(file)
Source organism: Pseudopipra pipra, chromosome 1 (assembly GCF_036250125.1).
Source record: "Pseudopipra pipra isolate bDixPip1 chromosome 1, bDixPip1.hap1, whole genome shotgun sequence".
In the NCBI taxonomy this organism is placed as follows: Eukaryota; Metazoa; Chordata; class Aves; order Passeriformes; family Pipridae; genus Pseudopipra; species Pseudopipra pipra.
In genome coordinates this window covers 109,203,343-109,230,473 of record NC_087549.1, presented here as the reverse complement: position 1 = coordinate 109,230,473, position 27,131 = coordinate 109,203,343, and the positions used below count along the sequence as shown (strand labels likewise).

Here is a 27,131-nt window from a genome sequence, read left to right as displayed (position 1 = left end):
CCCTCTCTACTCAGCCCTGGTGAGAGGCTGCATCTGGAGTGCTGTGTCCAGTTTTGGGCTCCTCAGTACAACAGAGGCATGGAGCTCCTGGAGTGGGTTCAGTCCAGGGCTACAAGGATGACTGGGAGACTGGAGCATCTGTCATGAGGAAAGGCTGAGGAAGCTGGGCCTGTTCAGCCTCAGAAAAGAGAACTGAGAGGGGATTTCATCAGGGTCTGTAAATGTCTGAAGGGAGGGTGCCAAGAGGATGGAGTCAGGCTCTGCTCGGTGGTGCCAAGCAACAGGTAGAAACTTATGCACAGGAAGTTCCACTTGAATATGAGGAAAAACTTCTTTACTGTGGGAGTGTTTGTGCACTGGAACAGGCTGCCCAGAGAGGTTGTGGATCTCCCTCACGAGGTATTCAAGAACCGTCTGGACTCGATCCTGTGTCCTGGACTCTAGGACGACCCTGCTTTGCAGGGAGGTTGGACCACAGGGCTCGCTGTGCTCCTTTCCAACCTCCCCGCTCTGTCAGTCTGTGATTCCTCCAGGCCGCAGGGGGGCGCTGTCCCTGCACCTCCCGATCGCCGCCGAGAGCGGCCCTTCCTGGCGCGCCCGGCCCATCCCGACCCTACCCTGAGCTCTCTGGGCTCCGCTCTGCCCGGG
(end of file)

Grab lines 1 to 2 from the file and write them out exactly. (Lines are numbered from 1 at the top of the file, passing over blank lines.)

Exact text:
Source organism: Pseudopipra pipra, chromosome 1 (assembly GCF_036250125.1).
Source record: "Pseudopipra pipra isolate bDixPip1 chromosome 1, bDixPip1.hap1, whole genome shotgun sequence".